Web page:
Saturday, January 26, 2008

Losing History

Please forgive a brief rant on a heart-felt issue.

I wrote a history book years ago. One of the many benefits of that exercise was a keen appreciation of how rapidly the past can be lost.

One of the individuals interviewed for the project had handled the publicity portion of a very contentious political campaign almost 30 years earlier. When we sat down for the interview, he remarked, "It's a shame you didn't call me a few weeks earlier. I cleaned out my garage and threw away several boxes of material."

You can imagine how that made me feel.

The Arizona Historical Society is holding an Historical Photographs Fair today in Tempe, Arizona. Members of the public have submitted various photos so they can be scanned into the historical museum's archives and preserved. Some marvelous items have surfaced and they'll be shown at the Fair. It is difficult to avoid wondering how many of them would have been lost if the event had not been held.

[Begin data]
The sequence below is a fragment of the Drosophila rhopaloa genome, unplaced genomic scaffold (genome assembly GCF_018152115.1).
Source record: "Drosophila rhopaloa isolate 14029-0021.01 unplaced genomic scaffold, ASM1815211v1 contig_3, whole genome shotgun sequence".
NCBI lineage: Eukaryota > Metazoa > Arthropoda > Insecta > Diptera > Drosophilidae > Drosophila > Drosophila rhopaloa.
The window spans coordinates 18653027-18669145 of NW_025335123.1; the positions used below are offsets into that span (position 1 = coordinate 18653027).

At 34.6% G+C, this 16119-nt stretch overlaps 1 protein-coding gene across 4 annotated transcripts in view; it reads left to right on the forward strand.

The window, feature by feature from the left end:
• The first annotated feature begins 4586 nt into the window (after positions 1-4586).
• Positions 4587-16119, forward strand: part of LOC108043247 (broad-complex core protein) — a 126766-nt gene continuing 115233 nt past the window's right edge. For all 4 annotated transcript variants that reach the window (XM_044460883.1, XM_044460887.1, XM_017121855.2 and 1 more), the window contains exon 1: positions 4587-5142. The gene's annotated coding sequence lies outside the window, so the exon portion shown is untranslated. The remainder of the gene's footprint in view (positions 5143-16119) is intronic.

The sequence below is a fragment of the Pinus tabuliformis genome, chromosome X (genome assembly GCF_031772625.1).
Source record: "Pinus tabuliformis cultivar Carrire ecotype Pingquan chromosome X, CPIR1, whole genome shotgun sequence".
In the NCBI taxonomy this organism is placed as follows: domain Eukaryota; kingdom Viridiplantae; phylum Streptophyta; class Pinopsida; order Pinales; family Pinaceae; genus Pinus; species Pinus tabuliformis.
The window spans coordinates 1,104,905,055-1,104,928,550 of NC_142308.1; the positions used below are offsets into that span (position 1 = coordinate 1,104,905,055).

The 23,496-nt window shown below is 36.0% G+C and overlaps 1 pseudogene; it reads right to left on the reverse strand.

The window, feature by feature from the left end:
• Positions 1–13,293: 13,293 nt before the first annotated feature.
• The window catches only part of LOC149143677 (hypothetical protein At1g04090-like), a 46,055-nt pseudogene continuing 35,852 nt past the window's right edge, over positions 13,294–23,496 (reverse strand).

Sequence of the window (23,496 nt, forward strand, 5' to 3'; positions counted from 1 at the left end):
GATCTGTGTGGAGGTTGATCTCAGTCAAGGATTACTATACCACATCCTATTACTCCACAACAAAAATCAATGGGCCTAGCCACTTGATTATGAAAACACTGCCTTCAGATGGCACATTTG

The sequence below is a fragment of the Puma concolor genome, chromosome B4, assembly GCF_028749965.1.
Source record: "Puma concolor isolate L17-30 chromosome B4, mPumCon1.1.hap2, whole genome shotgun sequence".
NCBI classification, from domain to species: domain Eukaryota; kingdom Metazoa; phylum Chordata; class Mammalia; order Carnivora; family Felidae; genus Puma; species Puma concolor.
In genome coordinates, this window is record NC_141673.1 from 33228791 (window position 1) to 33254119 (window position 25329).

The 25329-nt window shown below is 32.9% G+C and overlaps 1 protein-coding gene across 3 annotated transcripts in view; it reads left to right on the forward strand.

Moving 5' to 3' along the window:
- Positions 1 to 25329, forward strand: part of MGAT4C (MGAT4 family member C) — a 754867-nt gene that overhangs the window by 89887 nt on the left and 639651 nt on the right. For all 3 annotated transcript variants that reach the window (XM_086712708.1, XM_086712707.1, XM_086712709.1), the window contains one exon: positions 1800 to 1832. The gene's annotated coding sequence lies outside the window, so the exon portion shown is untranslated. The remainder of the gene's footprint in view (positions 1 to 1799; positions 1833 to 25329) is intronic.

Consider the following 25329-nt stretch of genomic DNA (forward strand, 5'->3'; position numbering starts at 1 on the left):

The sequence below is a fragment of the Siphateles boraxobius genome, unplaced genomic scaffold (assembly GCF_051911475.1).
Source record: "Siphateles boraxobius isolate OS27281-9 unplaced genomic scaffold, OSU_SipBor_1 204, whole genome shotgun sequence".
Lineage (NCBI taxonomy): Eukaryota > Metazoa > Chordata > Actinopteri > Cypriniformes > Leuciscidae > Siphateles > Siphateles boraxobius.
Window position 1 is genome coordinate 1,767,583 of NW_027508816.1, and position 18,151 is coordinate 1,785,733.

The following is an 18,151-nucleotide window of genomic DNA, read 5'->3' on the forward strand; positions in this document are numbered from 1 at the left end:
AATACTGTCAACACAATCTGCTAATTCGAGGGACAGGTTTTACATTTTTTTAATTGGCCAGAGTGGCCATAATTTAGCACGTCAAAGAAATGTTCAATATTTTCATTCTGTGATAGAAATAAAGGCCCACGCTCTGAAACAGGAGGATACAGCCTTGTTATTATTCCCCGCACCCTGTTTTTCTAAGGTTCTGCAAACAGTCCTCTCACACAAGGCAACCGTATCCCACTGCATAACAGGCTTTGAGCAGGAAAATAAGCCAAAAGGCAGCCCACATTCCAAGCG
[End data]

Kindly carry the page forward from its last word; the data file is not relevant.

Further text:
The historical items that are currently tucked away in attics and basements will far too often wind up in trash dumpsters as heirs try to lighten the load of dividing their parent's and grandparent's memorabilia.

That common practice is a nightmare for historians.


GeekChic said...

That pains librarians and archivists as well! The library at which I work holds "scanning parties" at which the patrons are invited to bring in old photographs of the area (and their family if they wish) for us to scan into our computers.

In exchange for giving us a digital copy of the images, we provide them with a CD or DVD backup of their pictures. These events are very successful and we have lots of photos of the area.

Michael Wade said...


That scanning party idea is great. I'll pass that on to the curator.

The Arizona Historical Photographs Fair had a pretty limited amount of time for submissions and yet easily got over 80 photographs. Adding some scanning parties on to that could make a big difference.



GeekChic said...

You're most welcome. Good luck to your curator friend.